In: Diptera Diversity: Status, Challenges and Tools
In: Diptera Diversity: Status, Challenges and Tools

Abstract

Babindella physoura and B. whianensis gen. et spp. n., are described from Queensland and New South Wales, respectively. Babindella is distinctivc in having a symmetrical male postabdomen with the seventh and eighth segments fused, ands is regarded as the sole representative of a new dolichopodid subfamily, the Babindellinae. The development of symmetry in the diptcran male postabdomen is discussed.

In: Insect Systematics & Evolution

Abstract

Atlatlia, a new genus with two induded new species. A. grisea from New South Wales and A. flaviseta from Western Australia, is described. The genus is placed in the dolichopodid subfamily Medeterinac. Males have an extremely long hypopygial peduncle formed of abdominal segment seven.

In: Insect Systematics & Evolution

Lapita Bickel (Diptera: Dolichopodidae: Sciapodinae), previously known only from New Caledonia, is newly described from Fiji and nearby Pacific archipelagoes, and includes 21 species in four species groups. The vakalevu group comprises four new species, Lapita vakalevu from Fiji and Tonga, and L. morleyi, L. savura and L. tavuki, all from Fiji. The tuimerekei group comprises two new Fijian species, L. batiqere and L. tuimerekei. The paradoxa group comprises two new species from Viti Levu, Fiji, L. paradoxa and L. maafusalatu. The denticauda group includes 13 species, L. greenwoodi (Bezzi), comb. n., from Viti Levu, L. sanma, a new species from Vanuatu (Espiritu Santo), and eleven additional new species, all from Fiji: L. adusta, L. macuata, L. coloisuva, L. delaco, L. timocii, L. bicolor, L. veilaselase, L. kuitarua, L. denticauda, L. sarnati, and L. vatudiri. Most Lapita species are known only from single or adjacent sites, suggesting a high level of local endemicity. As demonstrated elsewhere for the Sciapodinae, there is a strong connection between Fiji and Vanuatu, with species groups shared between the two archipelagoes. Biogeographical processes to account for the distribution of Lapita on Fiji and New Caledonia are discussed.

In: Tijdschrift voor Entomologie
This is the first comprehensive synopsis of the biodiversity of Diptera, which with more than 150.000 described species contain more than one tenth of all described animal species. The first part is a review of what is already known, with treatments of all the major biogeographical regions and important archipelagoes; the second part contains case studies on open-ended taxa, Diptera as ecological indicators, and how to estimate the still unknown proportion of our fauna; and the third part discusses the digital and molecular tools needed to document the fauna. The book has an emphasis on principles and analytical approaches as well as on practical ‘how-to’ information and is intended for academicians and other professionals but with a significant outreach to students.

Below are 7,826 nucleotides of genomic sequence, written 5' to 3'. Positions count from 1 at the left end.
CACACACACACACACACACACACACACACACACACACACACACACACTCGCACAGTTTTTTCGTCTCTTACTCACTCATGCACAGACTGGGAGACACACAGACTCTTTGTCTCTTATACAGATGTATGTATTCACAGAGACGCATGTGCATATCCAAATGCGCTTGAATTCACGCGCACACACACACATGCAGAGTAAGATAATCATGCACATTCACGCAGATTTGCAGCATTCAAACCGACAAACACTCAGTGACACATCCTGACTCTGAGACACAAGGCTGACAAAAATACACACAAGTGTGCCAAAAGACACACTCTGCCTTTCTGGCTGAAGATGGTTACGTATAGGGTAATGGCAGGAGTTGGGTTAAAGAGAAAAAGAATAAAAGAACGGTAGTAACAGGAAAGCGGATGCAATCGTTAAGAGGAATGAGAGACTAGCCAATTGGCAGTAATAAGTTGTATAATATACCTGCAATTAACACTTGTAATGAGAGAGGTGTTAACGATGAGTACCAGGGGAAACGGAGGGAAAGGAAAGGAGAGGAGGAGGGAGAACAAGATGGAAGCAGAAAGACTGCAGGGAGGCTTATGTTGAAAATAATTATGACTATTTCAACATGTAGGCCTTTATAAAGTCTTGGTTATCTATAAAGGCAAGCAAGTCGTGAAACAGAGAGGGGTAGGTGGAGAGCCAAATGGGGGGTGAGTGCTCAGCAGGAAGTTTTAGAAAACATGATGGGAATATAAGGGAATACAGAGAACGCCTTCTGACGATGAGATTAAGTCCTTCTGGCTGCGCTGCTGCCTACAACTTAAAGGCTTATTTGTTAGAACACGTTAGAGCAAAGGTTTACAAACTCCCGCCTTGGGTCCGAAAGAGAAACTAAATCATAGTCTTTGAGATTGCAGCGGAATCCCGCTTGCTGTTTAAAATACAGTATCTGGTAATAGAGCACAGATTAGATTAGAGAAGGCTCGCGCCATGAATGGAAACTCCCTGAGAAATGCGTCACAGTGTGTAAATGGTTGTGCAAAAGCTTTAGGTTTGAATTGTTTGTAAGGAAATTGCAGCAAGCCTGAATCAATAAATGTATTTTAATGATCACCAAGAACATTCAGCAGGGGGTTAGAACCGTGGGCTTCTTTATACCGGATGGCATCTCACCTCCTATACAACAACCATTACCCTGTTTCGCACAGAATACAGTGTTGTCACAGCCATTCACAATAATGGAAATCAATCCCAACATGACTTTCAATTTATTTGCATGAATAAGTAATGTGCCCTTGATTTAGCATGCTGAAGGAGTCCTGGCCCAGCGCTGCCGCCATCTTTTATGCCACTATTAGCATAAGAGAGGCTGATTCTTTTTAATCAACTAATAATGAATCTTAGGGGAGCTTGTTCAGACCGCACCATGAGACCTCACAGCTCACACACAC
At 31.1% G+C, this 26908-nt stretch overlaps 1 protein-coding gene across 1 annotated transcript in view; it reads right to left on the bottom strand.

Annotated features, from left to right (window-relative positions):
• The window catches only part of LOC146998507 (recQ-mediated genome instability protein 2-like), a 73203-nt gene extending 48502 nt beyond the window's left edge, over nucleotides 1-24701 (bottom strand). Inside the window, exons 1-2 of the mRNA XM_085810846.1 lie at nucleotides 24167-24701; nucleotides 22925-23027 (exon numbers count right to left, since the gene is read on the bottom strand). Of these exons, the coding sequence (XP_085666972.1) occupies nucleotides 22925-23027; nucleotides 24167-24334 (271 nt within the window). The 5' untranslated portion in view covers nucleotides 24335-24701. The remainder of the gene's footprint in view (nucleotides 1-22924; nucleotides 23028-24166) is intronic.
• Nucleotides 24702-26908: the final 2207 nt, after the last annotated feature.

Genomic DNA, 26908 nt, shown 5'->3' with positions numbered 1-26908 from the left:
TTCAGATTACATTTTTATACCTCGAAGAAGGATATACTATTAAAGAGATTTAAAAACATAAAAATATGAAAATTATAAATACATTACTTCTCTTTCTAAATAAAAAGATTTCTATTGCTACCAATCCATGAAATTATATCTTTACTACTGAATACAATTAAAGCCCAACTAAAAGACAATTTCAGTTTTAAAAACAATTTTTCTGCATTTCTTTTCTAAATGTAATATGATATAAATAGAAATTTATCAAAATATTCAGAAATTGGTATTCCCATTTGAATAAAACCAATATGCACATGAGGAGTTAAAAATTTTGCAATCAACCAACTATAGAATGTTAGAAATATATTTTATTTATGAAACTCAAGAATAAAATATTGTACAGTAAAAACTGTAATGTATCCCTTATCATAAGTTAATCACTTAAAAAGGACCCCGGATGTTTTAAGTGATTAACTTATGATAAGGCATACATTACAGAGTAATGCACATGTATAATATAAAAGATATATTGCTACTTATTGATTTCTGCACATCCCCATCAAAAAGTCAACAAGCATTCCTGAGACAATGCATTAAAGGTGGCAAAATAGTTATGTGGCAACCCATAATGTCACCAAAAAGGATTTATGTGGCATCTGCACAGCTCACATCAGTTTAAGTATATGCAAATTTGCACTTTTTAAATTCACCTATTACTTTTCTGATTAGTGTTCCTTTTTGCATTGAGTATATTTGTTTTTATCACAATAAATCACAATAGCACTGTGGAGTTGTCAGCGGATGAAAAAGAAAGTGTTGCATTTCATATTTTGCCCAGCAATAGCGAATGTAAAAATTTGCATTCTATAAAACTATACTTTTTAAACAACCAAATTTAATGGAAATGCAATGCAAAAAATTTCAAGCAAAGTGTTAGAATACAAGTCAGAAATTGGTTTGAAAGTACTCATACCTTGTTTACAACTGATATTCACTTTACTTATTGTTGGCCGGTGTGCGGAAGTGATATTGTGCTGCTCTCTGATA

Abstract

The Dolichopodidae (Diptera) of the Galápagos Islands (Ecuador) are reviewed. The fauna comprises 17 species, which are described, illustrated, and keyed. Further, relevant New World taxa are discussed, with information on diagnostic characters, species groupings and new synonyms. Nine species are newly described: Amblypsilopus depilis, Medetera galapagensis, Paraclius desenderi, Chrysotus baerti, Asyndetus wigginsi, A. maelfaiti, A. cavagnaroi, A. mystacinus, and A. bursericola. The following synonyms are newly established: Condylostylus longicornis (Fabricius) (=C. detitaticauda Van Duzee), Chrysotus brevicornis Van Duzee (= C. brevispina Van Duzee, = C. latifacies Van Duzee, = C. mexicanus Robinson), and Asyndetus tibialis (Thomson) (= A. ridiculus Parent). The ecology and origin of the Galápagos Dolichopodidae are discussed, and the fauna is regarded as an extension of the New World mainland coastal and littoral fauna. New distributional records from North and South America are included, and the systematic relationships of Galápagos species are discussed.

In: Insect Systematics & Evolution
In: Diptera Diversity: Status, Challenges and Tools